January 28, 2007

Cerebro de El Pais

¿Hay diferencias relevantes entre el cerebro de hombres y de mujeres? ("Are there significant differences between the brains of men and women?") That's the lead of Mónica Salomone's article in today's El País ("Cerebro de mujer", 1/28/2007). This is of course a review of "el libro de una prestigiosa neuropsiquiatra norteamericana", Louann Brizendine's The Female Brain. And like several other articles on Brizendine's book, this one starts with a joke:

Un señor con una esposa muy habladora lee en el periódico un estudio científico que asegura que las mujeres usan cada día unas 20.000 palabras, mientras que a ellos les bastan 7.000; el hombre enseña la noticia, feliz de poder demostrar que ella es un loro. “¿Lo ves?”.“¿Y no será porque tenemos que repetir mucho lo que decimos?”, dice ella. “¿Cómo?”, responde él.

The version from mistupid.com that I reprinted back in August ("Sex-linked lexical budgets", 8/6/2006) goes like this:

A husband looking through the paper came upon a study that said women use more words than men.
Excited to prove to his wife that he had been right all along when he accused her of talking too much, he showed her the study results. It read "Men use about 15,000 words per day, but women use 30,000".
The wife thought for a while, then finally she said to her husband "It's because we have to repeat everything we say."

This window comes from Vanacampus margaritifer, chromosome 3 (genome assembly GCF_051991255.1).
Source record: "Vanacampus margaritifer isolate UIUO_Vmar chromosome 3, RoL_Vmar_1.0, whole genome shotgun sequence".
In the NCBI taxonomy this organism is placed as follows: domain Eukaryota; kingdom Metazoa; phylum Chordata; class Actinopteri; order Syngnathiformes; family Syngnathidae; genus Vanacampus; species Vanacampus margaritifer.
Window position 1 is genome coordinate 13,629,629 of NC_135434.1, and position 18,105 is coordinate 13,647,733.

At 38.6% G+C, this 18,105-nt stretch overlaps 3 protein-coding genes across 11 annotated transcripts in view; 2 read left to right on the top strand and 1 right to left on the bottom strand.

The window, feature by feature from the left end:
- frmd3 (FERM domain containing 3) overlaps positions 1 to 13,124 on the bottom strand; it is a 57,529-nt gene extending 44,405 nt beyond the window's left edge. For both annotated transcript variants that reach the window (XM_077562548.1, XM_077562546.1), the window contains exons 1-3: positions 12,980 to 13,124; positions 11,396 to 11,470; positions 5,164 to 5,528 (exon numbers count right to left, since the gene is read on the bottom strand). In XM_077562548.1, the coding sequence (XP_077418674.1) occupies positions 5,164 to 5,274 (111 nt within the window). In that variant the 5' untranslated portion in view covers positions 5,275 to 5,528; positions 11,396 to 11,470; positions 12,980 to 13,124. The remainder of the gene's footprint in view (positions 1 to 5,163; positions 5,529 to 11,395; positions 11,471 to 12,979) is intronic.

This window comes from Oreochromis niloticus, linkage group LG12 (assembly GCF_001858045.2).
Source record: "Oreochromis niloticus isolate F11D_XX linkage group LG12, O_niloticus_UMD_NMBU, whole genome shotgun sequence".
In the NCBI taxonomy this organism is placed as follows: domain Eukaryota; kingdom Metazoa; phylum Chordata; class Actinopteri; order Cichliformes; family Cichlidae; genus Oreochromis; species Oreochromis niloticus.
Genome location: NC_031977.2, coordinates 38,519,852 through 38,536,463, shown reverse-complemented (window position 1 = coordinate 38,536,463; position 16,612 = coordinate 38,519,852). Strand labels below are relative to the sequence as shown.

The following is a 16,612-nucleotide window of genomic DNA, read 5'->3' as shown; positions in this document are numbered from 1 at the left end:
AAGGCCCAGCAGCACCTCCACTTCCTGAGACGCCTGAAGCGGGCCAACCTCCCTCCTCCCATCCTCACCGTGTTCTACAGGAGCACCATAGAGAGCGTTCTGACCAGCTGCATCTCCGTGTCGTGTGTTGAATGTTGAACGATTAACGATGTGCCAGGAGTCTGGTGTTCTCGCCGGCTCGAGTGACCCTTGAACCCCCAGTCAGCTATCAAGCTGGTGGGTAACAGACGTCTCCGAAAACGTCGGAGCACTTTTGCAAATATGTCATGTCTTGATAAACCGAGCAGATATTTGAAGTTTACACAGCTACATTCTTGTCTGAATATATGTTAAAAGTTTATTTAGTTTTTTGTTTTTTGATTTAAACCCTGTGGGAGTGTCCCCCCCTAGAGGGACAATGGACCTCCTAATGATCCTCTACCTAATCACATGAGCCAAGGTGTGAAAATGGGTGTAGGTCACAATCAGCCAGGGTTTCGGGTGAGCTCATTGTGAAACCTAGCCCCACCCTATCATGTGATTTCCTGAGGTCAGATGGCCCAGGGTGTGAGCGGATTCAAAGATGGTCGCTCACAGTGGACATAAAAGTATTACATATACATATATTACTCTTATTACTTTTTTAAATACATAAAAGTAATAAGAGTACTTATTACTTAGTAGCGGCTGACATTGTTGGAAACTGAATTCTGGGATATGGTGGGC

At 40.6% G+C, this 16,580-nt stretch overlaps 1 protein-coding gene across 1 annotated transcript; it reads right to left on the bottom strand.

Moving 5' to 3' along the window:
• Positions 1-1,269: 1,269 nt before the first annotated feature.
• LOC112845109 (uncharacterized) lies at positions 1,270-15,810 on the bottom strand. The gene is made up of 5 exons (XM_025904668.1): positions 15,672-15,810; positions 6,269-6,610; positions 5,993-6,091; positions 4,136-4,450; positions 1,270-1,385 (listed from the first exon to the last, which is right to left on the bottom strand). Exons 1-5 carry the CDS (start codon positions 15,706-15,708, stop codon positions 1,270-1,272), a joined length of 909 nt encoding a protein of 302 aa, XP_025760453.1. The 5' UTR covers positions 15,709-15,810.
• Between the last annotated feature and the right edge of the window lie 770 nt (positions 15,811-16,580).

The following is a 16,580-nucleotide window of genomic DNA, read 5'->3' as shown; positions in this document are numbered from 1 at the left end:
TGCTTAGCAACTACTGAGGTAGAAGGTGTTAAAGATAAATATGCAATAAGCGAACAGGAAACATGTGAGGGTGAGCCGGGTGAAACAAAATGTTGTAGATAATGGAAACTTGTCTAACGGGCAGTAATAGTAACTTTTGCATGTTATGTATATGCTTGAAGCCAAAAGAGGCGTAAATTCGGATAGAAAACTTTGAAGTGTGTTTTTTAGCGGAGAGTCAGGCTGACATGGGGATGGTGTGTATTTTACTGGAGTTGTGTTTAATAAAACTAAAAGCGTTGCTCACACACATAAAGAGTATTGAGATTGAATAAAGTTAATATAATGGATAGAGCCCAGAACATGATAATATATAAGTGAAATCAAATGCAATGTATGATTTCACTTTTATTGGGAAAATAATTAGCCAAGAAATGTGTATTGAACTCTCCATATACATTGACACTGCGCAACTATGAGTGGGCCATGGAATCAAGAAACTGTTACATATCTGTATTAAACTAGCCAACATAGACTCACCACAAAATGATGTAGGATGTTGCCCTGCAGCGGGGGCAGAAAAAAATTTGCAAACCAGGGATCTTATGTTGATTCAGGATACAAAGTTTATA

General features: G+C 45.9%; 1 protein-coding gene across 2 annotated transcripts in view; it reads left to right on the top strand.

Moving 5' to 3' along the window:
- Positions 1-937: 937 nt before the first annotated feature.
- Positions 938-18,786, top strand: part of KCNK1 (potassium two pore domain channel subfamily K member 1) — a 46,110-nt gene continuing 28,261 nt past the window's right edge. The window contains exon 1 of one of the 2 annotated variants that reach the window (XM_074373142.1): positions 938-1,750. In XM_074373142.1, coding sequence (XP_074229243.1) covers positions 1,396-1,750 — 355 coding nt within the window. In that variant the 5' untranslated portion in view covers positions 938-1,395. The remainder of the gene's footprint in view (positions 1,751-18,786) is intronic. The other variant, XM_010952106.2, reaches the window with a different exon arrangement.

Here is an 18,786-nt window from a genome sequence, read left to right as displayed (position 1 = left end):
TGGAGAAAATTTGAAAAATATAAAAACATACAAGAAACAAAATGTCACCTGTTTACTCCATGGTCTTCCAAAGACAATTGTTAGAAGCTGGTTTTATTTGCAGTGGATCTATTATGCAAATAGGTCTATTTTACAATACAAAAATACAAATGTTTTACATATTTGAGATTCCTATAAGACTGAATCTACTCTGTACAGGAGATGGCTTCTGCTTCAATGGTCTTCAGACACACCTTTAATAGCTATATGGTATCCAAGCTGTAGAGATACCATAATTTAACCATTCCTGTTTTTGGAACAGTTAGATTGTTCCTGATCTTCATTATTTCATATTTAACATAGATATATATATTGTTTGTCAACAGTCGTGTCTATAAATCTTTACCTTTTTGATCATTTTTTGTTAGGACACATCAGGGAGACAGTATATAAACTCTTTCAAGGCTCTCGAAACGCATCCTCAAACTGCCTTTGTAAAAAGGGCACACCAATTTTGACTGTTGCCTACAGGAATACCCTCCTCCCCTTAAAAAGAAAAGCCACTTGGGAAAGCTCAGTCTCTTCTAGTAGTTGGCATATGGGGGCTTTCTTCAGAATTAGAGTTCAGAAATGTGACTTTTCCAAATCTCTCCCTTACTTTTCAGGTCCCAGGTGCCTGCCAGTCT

The husband said "What?"

So far, we're more or less on the same track as many of the other reviews in the popular press.

But things pick up from there. The article cites the work of Melissa Hines on toy preferences; it sketches the debate between Pinker and Spelke over the Larry Summers flap; it describes Ben/Barbara Barres' article in Nature. And near the end of this long (2,100-word) article, we get:

La obra ha sido superventas en Estados Unidos, pero varios científicos han puesto serias pegas. La autora ha tenido que admitir que algunos datos de la primera edición de El cerebro femenino no son correctos. En concreto, los relativos al lenguaje. Según Brizendine, ellas usan al día unas 20.000 palabras (y hablan el doble de rápido), y ellos, 7.000. Mark Liberman, especialista en fonética en la Universidad de Pensilvania, buscó las fuentes de tal afirmación “y simplemente no las encontré”. Sí halló, en cambio, varios trabajos que muestran que no hay diferencia alguna en aptitud lingüística. Brizendine aceptó la crítica y eliminó las cifras de ediciones posteriores. No obstante, Liberman –autor de un blog donde aparece el chiste del principio– teme que acabe siendo otro caso de desequilibrio informativo que ayuda a fortalecer un tópico: decenas de titulares han recogido el 20.000 vs 7.000 de Brizendine, pero no su rectificación.

The work has been a bestseller in the United States, but several scientists have raised serious questions. The author has had to admit that some data in the first edition of The Female Brain are not correct. Specifically, those related to language. According to Brizendine, women use about 20,000 words a day (and speak twice as fast), while men use 7,000. Mark Liberman, specialist in phonetics at the University of Pennsylvania, searched for the sources of this assertions "and simply did not find them". Instead he found various works that show that there is no difference in linguistic aptitude. Brizendine accepted the criticism and eliminated the numbers in later editions. However, Liberman -- author of a blog where the joke at the beginning [of the article] appeared -- fears that this ends up as another case of information imbalance that helps to strengthen a cliché: tens of publications have repeated her 20,000-vs.-7,000, but not her retraction.

I'm not sure whether Dr. Brizendine has really retracted the numbers. According to Stephen Moss in the Guardian ("Do women really talk more?", 11/27/2006),